If you consume carbohydrates during your running workout, you also minimize the risk of a complete depletion of the glycogen stores. It is true that every now and then a training session with unfilled glycogen stores can be incorporated in the course of fat metabolism. But as a rule, it is necessary to avoid emptying the reservoirs! This optimizes the recovery time and thus the quality of the subsequent training.

Another advantage of a good supply during training is the fact that no proteins are used as energy sources. This is very important especially for injury prevention, but also for the preservation of muscle mass.

Moreover, ath the end of a training session the energy demand will be lower. Of course, even with proper nutrition during exercise, it is important to provide plenty of energy after physical exertion. Nevertheless, this way you avoid having to take in huge amounts of food to replenish your stores.

So it’s clear to see that with all these benefit combined it brings a very big advantage to the overall training process.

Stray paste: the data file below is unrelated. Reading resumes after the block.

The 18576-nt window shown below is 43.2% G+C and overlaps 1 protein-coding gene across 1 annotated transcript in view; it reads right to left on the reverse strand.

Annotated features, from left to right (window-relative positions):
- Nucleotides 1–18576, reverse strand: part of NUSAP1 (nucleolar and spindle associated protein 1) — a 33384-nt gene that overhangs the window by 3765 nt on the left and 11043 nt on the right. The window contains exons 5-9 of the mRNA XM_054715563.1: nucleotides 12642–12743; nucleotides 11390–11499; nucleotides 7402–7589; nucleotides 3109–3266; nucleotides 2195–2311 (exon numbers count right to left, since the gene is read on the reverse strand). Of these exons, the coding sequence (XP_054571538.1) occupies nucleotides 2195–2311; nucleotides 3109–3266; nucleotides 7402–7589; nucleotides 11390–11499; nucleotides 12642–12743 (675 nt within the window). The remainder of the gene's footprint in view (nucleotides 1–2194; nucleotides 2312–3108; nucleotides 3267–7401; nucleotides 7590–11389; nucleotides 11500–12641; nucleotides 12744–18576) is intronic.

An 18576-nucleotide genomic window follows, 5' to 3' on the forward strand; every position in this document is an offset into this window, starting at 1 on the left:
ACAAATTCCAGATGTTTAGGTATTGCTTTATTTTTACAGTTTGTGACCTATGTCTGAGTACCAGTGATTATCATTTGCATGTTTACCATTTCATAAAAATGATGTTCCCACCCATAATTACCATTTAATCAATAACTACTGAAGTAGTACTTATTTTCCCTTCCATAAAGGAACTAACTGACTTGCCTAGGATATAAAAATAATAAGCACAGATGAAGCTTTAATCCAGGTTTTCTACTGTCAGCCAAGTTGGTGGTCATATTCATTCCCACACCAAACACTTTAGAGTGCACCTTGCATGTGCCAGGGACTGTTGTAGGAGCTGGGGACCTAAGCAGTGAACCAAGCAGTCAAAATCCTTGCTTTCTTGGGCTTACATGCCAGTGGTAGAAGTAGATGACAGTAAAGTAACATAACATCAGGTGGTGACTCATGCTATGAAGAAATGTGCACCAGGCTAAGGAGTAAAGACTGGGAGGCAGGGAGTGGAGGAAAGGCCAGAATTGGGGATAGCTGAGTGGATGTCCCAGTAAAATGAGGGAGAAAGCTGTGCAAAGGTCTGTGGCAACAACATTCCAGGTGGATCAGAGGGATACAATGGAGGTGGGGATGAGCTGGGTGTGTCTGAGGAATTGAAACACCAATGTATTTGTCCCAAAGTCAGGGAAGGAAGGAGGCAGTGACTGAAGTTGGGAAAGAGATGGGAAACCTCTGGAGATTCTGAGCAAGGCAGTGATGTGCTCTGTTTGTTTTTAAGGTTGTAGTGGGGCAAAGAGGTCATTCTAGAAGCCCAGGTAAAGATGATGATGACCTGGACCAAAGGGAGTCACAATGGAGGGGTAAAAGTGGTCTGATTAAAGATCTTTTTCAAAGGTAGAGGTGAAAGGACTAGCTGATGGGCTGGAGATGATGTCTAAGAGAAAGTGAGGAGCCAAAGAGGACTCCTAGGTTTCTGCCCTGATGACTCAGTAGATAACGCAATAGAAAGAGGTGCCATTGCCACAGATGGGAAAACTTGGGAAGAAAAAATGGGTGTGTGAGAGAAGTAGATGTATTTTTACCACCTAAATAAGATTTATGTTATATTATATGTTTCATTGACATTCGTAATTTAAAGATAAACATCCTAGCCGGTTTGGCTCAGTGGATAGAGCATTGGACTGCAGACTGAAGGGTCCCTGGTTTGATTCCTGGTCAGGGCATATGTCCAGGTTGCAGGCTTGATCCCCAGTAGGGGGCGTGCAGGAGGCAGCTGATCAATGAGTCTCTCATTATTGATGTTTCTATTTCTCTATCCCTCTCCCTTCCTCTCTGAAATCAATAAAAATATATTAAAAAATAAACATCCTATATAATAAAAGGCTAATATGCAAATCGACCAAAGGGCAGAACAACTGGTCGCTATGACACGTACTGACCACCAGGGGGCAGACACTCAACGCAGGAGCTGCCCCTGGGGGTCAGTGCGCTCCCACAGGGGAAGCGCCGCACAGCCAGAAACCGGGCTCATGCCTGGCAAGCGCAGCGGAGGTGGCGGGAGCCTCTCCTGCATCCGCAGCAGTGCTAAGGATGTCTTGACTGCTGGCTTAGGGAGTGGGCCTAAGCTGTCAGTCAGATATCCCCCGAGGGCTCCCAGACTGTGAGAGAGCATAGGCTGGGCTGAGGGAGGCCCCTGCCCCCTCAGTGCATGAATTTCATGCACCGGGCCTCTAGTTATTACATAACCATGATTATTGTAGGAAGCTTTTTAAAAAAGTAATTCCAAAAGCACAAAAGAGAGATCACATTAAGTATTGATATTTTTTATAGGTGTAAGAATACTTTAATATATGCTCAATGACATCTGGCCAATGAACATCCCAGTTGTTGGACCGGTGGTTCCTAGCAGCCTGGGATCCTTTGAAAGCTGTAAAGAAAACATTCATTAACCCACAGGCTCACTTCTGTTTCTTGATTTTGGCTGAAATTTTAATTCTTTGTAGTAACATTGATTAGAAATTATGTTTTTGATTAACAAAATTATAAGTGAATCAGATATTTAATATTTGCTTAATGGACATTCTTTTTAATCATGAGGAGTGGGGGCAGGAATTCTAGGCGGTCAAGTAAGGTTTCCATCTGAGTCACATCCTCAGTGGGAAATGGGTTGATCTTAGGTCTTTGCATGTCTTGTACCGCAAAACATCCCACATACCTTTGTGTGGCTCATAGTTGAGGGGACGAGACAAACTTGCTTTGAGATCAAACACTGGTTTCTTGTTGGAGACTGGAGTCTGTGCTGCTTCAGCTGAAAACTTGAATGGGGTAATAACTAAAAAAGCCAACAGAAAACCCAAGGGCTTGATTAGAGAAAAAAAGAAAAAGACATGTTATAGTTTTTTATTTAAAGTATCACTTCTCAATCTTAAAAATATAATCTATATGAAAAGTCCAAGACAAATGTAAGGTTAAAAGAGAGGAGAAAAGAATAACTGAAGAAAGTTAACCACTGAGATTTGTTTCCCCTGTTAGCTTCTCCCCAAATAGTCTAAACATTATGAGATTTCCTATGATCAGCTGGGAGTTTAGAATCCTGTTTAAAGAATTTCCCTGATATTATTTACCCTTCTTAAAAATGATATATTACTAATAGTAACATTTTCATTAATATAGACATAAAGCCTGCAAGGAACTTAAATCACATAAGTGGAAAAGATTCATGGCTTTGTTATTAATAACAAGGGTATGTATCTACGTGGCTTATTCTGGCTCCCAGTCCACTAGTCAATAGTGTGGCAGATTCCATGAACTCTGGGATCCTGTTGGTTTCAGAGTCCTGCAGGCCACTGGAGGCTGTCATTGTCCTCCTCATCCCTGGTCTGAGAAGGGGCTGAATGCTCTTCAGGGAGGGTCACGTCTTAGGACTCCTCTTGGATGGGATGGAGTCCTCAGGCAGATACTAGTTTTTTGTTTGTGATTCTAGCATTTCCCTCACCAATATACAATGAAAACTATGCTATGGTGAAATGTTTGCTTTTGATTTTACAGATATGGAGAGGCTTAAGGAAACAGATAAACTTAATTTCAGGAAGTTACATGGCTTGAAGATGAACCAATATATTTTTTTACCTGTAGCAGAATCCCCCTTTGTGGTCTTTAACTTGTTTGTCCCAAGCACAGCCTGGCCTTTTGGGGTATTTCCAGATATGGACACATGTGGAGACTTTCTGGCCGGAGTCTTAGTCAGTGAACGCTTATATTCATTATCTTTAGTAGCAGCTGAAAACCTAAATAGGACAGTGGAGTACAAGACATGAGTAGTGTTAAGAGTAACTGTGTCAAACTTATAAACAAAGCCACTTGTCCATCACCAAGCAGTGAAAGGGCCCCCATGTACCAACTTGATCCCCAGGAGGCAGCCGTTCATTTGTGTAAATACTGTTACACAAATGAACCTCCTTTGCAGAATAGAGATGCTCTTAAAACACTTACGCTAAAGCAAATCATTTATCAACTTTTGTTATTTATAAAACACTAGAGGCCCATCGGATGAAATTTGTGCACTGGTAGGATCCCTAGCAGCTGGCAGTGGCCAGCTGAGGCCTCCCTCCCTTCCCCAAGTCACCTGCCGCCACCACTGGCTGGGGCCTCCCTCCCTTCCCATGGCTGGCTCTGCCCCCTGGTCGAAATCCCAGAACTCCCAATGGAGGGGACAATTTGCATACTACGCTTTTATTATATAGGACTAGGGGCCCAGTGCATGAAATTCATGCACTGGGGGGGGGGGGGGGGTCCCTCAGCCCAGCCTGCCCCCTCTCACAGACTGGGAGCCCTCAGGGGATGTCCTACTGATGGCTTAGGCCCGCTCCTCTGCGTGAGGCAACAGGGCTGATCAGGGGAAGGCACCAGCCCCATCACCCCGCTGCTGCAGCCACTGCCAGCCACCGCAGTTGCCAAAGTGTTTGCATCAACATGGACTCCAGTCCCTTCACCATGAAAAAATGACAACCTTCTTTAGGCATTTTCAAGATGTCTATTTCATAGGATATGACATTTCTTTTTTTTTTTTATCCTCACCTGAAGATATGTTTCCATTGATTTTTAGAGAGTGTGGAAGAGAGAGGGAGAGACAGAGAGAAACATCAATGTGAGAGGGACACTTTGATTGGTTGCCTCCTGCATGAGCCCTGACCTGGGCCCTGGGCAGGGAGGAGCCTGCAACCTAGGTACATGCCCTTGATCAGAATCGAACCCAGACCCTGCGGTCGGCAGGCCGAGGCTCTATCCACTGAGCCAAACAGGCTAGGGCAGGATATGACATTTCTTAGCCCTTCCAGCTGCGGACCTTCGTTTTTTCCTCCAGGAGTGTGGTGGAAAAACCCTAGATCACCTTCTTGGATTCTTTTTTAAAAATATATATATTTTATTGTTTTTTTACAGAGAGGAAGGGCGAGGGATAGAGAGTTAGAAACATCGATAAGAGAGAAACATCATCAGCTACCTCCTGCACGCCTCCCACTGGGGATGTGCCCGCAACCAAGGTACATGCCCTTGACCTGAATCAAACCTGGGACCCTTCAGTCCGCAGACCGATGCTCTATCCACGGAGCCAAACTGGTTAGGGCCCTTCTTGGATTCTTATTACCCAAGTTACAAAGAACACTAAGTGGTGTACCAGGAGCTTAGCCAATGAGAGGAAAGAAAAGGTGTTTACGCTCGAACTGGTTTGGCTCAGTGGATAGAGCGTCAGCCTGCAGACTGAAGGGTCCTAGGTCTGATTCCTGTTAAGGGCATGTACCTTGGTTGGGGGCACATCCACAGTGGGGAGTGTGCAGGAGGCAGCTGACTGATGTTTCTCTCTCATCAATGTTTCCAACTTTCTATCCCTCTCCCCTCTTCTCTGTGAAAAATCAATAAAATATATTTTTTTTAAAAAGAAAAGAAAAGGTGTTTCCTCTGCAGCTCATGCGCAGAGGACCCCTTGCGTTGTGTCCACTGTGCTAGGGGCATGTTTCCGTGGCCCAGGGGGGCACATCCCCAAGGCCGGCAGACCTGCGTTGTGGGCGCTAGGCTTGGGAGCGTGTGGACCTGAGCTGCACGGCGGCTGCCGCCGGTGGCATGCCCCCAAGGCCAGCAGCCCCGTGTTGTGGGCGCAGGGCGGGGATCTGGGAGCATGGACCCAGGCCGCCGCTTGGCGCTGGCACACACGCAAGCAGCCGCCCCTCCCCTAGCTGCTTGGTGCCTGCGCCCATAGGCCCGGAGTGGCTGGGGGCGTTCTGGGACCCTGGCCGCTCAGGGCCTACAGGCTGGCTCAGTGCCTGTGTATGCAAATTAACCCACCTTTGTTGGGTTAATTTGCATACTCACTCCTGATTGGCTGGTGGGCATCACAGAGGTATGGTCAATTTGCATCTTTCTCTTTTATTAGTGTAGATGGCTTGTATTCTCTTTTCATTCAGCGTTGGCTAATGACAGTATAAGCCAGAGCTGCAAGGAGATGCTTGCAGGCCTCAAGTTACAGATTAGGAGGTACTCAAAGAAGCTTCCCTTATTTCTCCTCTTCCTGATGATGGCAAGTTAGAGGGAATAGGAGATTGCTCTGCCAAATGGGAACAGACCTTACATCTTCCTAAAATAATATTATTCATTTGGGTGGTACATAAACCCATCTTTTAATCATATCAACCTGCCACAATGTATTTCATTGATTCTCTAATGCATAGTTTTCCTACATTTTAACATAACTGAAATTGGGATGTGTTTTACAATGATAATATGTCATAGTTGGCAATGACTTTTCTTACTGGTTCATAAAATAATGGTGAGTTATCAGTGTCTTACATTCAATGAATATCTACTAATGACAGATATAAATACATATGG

Example: The right supply to optimize carbohydrate metabolism 

The following example refers to the athlete discussed earlier. His training plan includes a 75 minute run at a steady pace, with 3×5 minutes in the Vo2max range.

This is what his rations might look like:

Before running training 

It is crucial to properly prepare for running training. Since the goal is to train the carbohydrate metabolism, you should start training with well-filled carbohydrate stores. For this purpose, it is important to supply easily digestible carbohydrates before training.

Large amounts of protein and/or fat should rather be avoided.

A specific example for a pre-workout lunch might look like this: 

100g basmati rice with steamed carrots, 40g parmesan or 100g steamed fish (Gives you: 90g CHO, 24g protein, 10-15g fat).

This could be accompanied by some spritzer. The fruit spritzer provides you with fructose and thus prepares your intestines for the fructose supplied during training.

During the running training

When calculating the energy requirement of our example athlete based on his metabolic profile, the result indicates an energy metabolism of approx. 1000-1100 kcal for this training session.

Carbohydrate turnover is also high due to the high intensity of the workout, so this workout would be good for testing competition nutrition. For this purpose one could test the combination of FAST CARB and GEL 40. Both products provide fast energy and are well tolerated due to the natural ingredients.

Thus, they are perfect for the provision of nutrients during an intense workout or competition.

The goal for this workout should be to consume 100g of carbohydrates (80g/h). This can be achieved by using 1l of FAST CARB (with 6% concentration – that is 60g carbohydrates) and a GEL 40 (contains 40g of carbohydrates).